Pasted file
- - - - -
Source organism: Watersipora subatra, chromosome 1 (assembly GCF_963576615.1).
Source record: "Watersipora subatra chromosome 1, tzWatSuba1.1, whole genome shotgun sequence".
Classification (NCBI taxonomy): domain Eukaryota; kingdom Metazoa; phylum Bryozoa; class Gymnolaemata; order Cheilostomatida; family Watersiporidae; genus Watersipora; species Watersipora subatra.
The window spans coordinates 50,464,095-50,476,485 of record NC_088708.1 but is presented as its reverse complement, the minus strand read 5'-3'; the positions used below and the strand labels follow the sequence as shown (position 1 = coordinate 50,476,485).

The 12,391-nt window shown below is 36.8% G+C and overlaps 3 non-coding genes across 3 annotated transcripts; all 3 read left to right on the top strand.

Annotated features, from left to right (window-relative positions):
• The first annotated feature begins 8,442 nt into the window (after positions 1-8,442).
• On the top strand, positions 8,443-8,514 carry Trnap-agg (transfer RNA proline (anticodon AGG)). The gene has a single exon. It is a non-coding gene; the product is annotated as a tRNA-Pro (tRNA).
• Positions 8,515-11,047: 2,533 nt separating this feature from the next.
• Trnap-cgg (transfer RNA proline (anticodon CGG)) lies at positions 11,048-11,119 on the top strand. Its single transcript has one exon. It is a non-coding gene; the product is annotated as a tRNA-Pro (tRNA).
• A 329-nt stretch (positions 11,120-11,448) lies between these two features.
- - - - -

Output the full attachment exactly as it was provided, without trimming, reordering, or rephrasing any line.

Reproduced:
Source organism: Watersipora subatra, chromosome 1 (assembly GCF_963576615.1).
Source record: "Watersipora subatra chromosome 1, tzWatSuba1.1, whole genome shotgun sequence".
Classification (NCBI taxonomy): domain Eukaryota; kingdom Metazoa; phylum Bryozoa; class Gymnolaemata; order Cheilostomatida; family Watersiporidae; genus Watersipora; species Watersipora subatra.
The window spans coordinates 50,464,095-50,476,485 of record NC_088708.1 but is presented as its reverse complement, the minus strand read 5'-3'; the positions used below and the strand labels follow the sequence as shown (position 1 = coordinate 50,476,485).

The 12,391-nt window shown below is 36.8% G+C and overlaps 3 non-coding genes across 3 annotated transcripts; all 3 read left to right on the top strand.

Annotated features, from left to right (window-relative positions):
• The first annotated feature begins 8,442 nt into the window (after positions 1-8,442).
• On the top strand, positions 8,443-8,514 carry Trnap-agg (transfer RNA proline (anticodon AGG)). The gene has a single exon. It is a non-coding gene; the product is annotated as a tRNA-Pro (tRNA).
• Positions 8,515-11,047: 2,533 nt separating this feature from the next.
• Trnap-cgg (transfer RNA proline (anticodon CGG)) lies at positions 11,048-11,119 on the top strand. Its single transcript has one exon. It is a non-coding gene; the product is annotated as a tRNA-Pro (tRNA).
• A 329-nt stretch (positions 11,120-11,448) lies between these two features.